The report examines the recent evolution of international human rights standard setting processes in the United Nations and some of its specialised agencies, programmes and funds.
It refers to regional standard-setting processes but it does not discuss them in detail.
It covers formal processes that lead to the adoption of instruments that require ratification or accession to become binding; and more informal processes, for example instruments that do not include binding legal obligations but which provide practical guidance to states in their conduct or have moral force.
Standards are defined as internationally negotiated or endorsed human rights documents (instruments), whether these are binding or not binding. Binding documents codify or create legal obligations or duties (“hard law”), while nonbinding documents make recommendations about norms of conduct and policy (“soft law”).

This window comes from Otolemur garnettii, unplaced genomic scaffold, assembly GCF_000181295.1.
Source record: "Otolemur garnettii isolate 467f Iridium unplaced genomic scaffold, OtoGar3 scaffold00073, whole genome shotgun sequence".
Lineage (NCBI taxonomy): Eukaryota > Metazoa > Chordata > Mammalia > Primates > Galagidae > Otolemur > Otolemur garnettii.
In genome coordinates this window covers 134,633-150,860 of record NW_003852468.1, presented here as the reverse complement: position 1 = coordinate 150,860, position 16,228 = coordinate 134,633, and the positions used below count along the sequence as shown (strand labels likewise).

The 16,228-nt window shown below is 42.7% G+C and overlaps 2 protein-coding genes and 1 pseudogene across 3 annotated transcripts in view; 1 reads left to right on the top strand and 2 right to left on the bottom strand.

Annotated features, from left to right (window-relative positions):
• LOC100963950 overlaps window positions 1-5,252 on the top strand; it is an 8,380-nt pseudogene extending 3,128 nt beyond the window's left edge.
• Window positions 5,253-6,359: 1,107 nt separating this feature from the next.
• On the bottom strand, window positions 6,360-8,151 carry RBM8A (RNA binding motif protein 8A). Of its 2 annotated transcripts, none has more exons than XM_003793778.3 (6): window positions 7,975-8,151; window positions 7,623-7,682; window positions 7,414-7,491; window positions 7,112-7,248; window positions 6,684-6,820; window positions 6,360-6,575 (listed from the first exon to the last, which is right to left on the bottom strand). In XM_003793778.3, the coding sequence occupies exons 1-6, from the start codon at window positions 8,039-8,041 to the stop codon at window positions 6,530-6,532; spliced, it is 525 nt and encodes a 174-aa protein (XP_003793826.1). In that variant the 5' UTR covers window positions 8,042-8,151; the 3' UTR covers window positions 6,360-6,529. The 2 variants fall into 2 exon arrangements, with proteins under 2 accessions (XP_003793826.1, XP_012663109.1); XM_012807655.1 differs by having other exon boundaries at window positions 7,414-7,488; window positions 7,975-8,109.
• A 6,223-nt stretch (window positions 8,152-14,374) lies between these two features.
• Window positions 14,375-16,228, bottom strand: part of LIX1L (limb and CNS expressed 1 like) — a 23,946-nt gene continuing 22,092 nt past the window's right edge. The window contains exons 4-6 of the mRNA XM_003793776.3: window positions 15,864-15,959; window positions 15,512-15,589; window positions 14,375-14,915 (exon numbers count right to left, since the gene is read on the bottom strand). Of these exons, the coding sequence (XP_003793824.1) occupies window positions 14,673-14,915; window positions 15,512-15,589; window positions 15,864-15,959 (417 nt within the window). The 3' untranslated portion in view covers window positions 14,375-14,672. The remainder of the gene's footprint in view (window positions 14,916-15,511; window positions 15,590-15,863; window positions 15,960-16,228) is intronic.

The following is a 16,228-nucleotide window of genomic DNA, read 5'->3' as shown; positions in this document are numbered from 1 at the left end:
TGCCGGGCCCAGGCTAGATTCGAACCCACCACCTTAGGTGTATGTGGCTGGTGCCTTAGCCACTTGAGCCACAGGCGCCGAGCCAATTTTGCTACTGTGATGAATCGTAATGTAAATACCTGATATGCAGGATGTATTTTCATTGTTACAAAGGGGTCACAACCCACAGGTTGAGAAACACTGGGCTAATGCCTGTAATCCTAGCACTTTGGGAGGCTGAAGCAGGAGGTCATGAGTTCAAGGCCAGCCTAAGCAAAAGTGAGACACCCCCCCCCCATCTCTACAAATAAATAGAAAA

The report also discusses supervisory mechanisms, many of which are also established through intergovernmental negotiations, to monitor the implementation of human rights norms. Some of these mechanisms were created at the same time as the standards they monitor; others were negotiated separately.
Discussions of standards that would directly implicate non-state actors, such as transnational corporations and armed groups, are increasingly common. This is an emerging trend in human rights policy that is likely to develop actively in coming years. Most past standards have focused on the obligations of states, however, and this report – which draws lessons from past experience – does so too.
human-rights-standards-learning-from-experience (full text, PDF)Publications